Vovanti Jones, M.D, Ph.D., always wanted to be a physician.
“My dad said the earliest I told him was at the age of 4,” she said. “So, I’ve always pursued science and medicine.”
Growing up in eastern North Carolina, where the closest hospital was more than 30 minutes away, she observed how a lack of access to care resulted in negative outcomes for people in her community. Jones felt it was important to address that in the community she served.
Today, the assistant professor of physical medicine and rehabilitation at Rusk Rehabilitation Hospital uses her passion for medicine to advocate for and help stroke patients through the rehabilitative process. Her ultimate goal is to make sure her patients can return to their homes – and in the process, help shape a more well-rounded community.
Built for this
Initially, Jones wanted to become an OB/GYN.
“I thought I was going to deliver babies. When I did my rotation, I loved it, but I realized that lifestyle wasn’t for me,” she said.
While in her senior year of college, Jones was diagnosed with muscular dystrophy, a genetic disease that causes progressive weakness and degeneration of skeletal muscles.
Jones debated whether she wanted to continue pursing medicine but after much self-reflection decided to complete her medical degree at Washington University in St. Louis.
While in medical school, mobility became more of an issue.
“I couldn’t let that determine what I was going to do. I learned how to provide care using a mobility scooter,” Jones said.
Using her gift
Jones currently serves as the medical director of the inpatient stroke rehab unit at Rusk Rehabilitation Hospital – an affiliation of Encompass Health and MU Health Care. She uses her medical gifts to encourage patients through the healing process.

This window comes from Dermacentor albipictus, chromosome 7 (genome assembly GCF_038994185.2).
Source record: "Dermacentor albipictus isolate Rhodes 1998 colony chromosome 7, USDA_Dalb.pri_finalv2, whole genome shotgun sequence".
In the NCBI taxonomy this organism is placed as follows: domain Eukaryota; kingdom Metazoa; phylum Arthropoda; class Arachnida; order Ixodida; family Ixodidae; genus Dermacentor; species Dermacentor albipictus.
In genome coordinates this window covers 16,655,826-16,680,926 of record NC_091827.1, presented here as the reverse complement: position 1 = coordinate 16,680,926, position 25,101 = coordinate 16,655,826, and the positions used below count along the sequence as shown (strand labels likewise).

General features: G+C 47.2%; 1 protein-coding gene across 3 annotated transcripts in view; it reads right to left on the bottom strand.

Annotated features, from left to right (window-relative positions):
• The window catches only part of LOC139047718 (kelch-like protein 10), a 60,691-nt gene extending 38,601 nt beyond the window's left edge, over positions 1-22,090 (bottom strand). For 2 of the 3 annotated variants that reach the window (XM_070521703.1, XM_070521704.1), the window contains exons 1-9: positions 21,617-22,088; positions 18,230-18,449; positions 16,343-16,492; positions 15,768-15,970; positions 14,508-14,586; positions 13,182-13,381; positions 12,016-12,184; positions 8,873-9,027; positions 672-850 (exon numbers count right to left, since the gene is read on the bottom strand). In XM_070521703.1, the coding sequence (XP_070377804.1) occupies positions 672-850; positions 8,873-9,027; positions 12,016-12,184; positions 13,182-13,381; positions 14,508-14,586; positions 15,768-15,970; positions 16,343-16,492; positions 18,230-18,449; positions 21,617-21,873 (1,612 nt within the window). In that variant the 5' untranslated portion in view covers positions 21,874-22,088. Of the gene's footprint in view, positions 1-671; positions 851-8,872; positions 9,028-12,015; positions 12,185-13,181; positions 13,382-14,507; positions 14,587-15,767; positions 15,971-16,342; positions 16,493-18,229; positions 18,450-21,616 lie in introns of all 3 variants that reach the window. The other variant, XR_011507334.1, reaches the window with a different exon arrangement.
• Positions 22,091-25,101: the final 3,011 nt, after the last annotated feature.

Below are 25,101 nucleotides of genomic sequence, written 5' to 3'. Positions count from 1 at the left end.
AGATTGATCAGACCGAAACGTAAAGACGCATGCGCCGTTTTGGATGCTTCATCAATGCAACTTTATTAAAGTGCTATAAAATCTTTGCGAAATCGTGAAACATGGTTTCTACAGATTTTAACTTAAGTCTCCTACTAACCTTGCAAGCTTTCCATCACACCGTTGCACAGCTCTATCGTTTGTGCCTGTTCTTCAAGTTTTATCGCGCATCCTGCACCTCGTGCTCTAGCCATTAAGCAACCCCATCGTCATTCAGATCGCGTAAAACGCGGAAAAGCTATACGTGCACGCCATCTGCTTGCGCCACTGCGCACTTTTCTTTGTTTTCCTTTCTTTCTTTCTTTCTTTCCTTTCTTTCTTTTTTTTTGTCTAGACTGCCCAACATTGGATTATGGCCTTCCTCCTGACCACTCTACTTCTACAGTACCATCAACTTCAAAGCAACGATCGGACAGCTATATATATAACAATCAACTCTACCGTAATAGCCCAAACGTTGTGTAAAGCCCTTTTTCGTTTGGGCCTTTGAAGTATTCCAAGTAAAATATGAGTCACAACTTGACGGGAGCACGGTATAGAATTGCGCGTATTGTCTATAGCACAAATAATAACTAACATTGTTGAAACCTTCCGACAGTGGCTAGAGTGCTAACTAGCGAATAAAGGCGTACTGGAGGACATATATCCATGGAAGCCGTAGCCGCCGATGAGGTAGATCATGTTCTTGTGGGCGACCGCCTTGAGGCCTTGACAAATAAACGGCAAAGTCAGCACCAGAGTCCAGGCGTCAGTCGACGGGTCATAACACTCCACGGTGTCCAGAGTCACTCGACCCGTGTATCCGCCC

“I work with the rehab team to come up with medical and rehabilitative plans for patients to help them try to reach their functional goals,” she said.
In addition to her clinical role, she instructs medical students and resident physicians, providing them with hands-on clinical experiences.
“The School of Medicine does problem-based learning based on patient cases. I’m bringing the clinical correlates from what they are reading on paper to showing them how we take care of patients in the community,” Jones said.
Growing as a leader
In addition to her academic and clinical responsibilities, Dr. Jones understands the importance of impacting the medical community through her involvement in national organizations and outreach.
“When I initially came to Mizzou, the chair of my department pushed me to get more involved,” she said.
Now, she serves on the diversity and inclusion committee for the American Academy of Physical Medicine and Rehabilitation. This upcoming year she will take on a greater role serving as chair of the entire African American community for the organization.
“Coming into a community where you have other colleagues who understand the importance of having your face out there in the larger community helped grow my career,” Jones said. “My time here has allowed me to grow not only as an individual, but in my leadership skills and ability to address different people in different populations.”